We have previously shown that RGC death after ONC is caspase-2–mediated. For example, axotomized RGC activate caspase-2, whereas pharmacological inhibition protects ∼60% of RGC for up to 21 days after ONC and a chemically modified synthetic short interfering RNA (siRNA) against caspase-2 (siCASP2) protects >95% of RGCs for up to 12 weeks.3336 siCASP2 also protects RGC in a mouse optic neuritis model.37 siCASP2 (also known as QPI-1007) is currently in clinical trials for nonarteritic ischemic optic neuropathy (NAION) (protocol: QRK007 NCT01064505) and acute primary angle-closure glaucoma (protocol: QRK208 NCT01965106) with Quark Pharmaceuticals (Ness Ziona, Israel). Caspase-2 is also activated and induces neuronal degeneration after spinal cord injury (SCI)38 and in Alzheimer's disease.39,40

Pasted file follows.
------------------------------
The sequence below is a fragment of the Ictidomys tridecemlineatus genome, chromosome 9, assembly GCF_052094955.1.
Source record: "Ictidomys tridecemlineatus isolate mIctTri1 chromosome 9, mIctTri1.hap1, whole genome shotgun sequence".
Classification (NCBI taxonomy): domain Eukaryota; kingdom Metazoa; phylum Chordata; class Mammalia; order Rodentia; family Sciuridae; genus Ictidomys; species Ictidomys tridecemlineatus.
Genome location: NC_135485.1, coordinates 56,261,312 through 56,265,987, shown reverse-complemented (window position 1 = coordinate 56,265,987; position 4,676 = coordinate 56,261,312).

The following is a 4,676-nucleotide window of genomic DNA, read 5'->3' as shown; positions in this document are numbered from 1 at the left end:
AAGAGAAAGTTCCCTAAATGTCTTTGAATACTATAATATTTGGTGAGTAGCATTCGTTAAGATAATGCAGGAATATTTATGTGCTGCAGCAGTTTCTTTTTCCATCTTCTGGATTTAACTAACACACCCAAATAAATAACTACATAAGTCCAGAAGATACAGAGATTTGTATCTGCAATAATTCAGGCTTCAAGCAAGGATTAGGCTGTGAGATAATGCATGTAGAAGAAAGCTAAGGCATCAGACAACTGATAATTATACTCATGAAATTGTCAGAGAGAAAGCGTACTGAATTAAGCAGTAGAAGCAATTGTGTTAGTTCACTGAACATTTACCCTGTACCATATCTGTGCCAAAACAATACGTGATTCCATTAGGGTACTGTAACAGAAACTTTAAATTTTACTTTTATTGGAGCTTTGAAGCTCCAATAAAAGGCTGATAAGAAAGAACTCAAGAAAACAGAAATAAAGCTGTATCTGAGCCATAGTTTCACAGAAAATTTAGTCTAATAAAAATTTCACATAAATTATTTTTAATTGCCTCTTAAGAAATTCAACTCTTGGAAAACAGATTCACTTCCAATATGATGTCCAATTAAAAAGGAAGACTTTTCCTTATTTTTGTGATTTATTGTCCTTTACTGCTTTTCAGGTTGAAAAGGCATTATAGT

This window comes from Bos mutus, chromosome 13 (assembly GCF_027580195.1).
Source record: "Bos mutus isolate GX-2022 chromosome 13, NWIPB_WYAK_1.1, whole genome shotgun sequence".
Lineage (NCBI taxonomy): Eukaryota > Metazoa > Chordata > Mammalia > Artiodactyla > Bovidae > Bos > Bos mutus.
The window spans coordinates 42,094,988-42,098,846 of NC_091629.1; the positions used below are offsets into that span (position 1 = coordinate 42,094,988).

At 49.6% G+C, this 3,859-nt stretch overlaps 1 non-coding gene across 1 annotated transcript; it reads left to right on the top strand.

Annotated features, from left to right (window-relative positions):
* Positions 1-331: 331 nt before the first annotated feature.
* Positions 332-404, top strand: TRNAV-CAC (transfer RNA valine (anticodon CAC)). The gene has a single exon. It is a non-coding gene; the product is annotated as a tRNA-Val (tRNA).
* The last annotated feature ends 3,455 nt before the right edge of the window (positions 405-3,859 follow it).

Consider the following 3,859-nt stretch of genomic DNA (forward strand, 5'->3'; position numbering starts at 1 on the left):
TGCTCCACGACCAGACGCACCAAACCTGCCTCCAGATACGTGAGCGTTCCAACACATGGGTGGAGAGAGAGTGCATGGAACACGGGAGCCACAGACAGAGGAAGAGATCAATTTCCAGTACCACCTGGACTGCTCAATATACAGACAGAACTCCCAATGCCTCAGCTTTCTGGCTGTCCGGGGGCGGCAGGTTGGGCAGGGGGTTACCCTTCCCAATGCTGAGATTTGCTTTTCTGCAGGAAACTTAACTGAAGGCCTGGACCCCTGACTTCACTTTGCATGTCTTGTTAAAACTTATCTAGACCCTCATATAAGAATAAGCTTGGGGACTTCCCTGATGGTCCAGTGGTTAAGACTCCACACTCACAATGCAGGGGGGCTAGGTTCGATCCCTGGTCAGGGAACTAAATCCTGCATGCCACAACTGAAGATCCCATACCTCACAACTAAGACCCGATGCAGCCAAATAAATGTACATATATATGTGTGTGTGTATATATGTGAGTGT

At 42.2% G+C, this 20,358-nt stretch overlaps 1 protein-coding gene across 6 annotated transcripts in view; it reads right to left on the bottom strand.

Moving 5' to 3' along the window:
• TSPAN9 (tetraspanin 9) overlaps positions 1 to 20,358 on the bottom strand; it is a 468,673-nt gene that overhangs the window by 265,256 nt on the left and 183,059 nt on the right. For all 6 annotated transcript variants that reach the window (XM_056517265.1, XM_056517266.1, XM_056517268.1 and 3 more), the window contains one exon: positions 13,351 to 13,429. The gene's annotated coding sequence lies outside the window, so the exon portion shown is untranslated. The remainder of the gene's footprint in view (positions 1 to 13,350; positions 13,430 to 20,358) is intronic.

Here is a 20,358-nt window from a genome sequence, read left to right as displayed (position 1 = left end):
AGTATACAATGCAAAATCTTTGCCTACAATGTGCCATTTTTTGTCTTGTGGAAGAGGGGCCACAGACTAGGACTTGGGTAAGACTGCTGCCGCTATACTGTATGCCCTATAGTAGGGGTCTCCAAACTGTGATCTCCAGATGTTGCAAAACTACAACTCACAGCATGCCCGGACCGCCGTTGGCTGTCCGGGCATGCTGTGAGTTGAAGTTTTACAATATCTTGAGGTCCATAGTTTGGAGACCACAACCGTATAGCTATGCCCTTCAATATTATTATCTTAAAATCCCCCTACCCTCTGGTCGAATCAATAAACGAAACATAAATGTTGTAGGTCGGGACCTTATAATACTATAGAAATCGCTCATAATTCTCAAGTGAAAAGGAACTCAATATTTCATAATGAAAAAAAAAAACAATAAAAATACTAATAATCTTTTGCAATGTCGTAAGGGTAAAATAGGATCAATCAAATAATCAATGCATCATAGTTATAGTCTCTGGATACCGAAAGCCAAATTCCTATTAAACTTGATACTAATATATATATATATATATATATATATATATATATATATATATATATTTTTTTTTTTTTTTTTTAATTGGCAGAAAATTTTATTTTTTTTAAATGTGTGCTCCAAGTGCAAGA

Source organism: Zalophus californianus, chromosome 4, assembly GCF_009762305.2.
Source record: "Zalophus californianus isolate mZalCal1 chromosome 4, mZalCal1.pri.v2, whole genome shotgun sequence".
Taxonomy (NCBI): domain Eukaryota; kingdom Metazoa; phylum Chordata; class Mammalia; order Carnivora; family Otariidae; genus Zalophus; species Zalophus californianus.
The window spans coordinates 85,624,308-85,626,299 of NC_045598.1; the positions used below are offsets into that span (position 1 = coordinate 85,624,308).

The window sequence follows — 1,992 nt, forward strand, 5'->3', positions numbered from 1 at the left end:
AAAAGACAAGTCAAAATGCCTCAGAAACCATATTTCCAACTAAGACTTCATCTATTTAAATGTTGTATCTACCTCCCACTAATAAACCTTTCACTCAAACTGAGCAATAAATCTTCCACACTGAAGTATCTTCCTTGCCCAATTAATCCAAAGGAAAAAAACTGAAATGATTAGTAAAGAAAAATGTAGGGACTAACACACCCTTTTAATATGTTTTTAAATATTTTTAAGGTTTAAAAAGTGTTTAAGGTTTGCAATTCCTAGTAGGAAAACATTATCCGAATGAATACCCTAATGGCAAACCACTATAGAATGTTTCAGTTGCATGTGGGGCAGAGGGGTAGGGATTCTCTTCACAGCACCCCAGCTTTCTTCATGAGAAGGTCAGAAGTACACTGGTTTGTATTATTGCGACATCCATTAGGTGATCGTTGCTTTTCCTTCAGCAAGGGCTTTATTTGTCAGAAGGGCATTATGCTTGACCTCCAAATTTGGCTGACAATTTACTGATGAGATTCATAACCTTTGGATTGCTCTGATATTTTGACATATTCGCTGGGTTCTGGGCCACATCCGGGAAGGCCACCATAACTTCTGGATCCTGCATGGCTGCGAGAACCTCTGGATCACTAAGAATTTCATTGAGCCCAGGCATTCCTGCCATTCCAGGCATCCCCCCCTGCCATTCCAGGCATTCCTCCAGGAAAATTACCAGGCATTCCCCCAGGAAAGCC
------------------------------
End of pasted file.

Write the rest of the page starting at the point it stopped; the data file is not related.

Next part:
In this study, we have discriminated between the caspase-9–mediated photoreceptor loss and RGC death by demonstrating that caspase-2 mediates the RGC but not photoreceptor degeneration in a rat blunt ocular injury model, and that siCASP2 structurally and functionally protected RGCs but not photoreceptors. 
Materials and Methods
Experimental Design
To determine the role of caspase-2 in RGCs and photoreceptors after blunt eye injury, groups of rats were subjected to unilateral or bilateral blunt eye injury under anaesthesia as a recovery procedure. To determine caspase-2 cleavage and protein localization, Western blotting and immunohistochemistry (IHC) were performed at 5, 24, and 48 hours after injury (Fig. 1A). siCASP2 was used to knockdown caspase-2 and electroretinography (ERG) and cell counting in retinal sections used to determine RGC and photoreceptor survival and restitution of function (Fig. 1B).